Saudi regime killing Yemeni children, United Nations say


This video says about itself:

18 October 2016

Heartbreaking: Dying child screaming don’t bury me, in Taiz, Yemen.

From daily The Morning Star in Britain:

Yemen: UN urged to put Saudis on blacklist over child killings

Saturday 19th August 2017

THE Saudi-led invasion coalition is responsible for more than half of all child deaths in Yemen, according to a leaked draft of a report by United Nations secretary-general Antonio Guterres.

The document, which was passed to US news agency Associated Press on Thursday, says the UN has verified that there were 1,340 child casualties last year and attributed 683 — or 51 per cent — to attacks carried out by the coalition.

It also reveals that nearly three-quarters of attacks on schools and hospitals — 38 of 52 — were perpetrated by the coalition.

Saudi Arabia and eight regional allies launched a bombing campaign against Yemen in March 2015 after former president Abed Rabbo Mansour Hadi — whose term had expired — was ousted by a revolt by the Shia Houthis …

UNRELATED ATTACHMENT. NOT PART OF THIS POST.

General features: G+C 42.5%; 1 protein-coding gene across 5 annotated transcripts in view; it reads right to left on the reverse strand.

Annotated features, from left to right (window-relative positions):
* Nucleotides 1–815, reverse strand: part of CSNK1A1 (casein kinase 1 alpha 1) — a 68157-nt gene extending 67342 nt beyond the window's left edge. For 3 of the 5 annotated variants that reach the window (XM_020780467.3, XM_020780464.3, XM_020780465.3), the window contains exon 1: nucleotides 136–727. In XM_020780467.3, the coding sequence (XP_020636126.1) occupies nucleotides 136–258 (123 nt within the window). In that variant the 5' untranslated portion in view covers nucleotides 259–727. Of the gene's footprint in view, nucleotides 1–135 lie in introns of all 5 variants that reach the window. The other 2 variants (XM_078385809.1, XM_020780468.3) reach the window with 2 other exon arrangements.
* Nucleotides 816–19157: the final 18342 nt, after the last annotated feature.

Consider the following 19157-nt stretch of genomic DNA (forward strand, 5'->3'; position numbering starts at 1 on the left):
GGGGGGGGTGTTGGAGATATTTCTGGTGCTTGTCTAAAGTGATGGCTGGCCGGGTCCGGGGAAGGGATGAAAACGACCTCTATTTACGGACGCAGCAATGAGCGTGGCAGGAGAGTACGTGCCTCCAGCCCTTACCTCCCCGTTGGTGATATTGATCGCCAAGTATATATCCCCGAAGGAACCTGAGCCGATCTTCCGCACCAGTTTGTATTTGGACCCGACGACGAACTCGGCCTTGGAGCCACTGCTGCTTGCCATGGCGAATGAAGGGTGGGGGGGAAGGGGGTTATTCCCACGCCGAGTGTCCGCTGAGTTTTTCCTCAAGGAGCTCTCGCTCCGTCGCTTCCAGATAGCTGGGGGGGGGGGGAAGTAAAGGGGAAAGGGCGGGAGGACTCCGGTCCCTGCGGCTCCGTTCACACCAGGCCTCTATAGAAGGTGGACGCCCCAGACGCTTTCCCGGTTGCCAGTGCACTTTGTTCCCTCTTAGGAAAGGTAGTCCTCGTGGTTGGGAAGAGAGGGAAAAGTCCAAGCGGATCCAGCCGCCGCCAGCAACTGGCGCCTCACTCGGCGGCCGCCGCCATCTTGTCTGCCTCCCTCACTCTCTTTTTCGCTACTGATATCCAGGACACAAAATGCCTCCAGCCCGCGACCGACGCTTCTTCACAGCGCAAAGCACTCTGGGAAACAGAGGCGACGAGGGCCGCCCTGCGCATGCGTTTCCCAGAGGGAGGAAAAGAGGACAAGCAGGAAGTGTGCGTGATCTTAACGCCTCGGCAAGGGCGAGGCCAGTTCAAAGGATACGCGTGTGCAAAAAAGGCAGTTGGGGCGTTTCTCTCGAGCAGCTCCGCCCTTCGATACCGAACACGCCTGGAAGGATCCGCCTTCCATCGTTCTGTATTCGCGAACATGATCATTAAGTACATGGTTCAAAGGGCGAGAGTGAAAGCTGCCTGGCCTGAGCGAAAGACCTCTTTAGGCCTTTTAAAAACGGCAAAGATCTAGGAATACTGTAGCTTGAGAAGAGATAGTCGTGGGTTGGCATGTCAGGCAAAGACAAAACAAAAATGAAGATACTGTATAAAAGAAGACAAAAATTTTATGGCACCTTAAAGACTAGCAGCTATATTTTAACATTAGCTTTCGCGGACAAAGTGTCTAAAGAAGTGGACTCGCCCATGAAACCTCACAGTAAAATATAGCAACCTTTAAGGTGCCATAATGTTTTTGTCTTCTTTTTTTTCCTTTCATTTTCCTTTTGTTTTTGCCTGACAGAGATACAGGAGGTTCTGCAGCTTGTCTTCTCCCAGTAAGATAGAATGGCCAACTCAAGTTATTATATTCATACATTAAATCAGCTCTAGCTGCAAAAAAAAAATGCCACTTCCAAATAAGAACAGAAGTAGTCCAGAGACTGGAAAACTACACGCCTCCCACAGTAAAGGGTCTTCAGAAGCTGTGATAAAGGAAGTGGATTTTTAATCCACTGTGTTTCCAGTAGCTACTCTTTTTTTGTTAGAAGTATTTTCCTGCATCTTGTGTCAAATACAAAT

US news magazine Foreign Policy reported on Wednesday that UN special representative for children and armed conflict Virigina Gamba intends to recommend that the coalition be added to the list of countries that kill and maim children.

Last year, a UN report blamed the coalition for 60 per cent of 1,953 child deaths and injuries — prompting Saudi Arabia’s addition to the blacklist.

But former secretary-general Ban Ki Moon reversed that decision and removed mention of Saudi Arabia from the report after Riyadh threatened to cut aid funding for Palestine and other projects.

Saudi royal armed forces kiling their unarmed own people


Night-time funeral of a victim of the Saudi armed forces in the Qatif district

From daily News Line in Britain:

Tuesday, 15 August 2017

Saudi forces kill unarmed Shia civilians in Awamiya

SAUDI security forces killed and injured unarmed civilians when they surrounded and sealed off the predominantly Shia town of Awamiya in July 2017 as they confronted an armed group hiding in a historic neighbourhood slated for demolition, Human Rights Watch said on Sunday.

The violence in the Eastern province, which began in May, has resulted in deaths and injuries among the residents, local activists said, and caused significant damage to the town, based on an assessment of satellite imagery.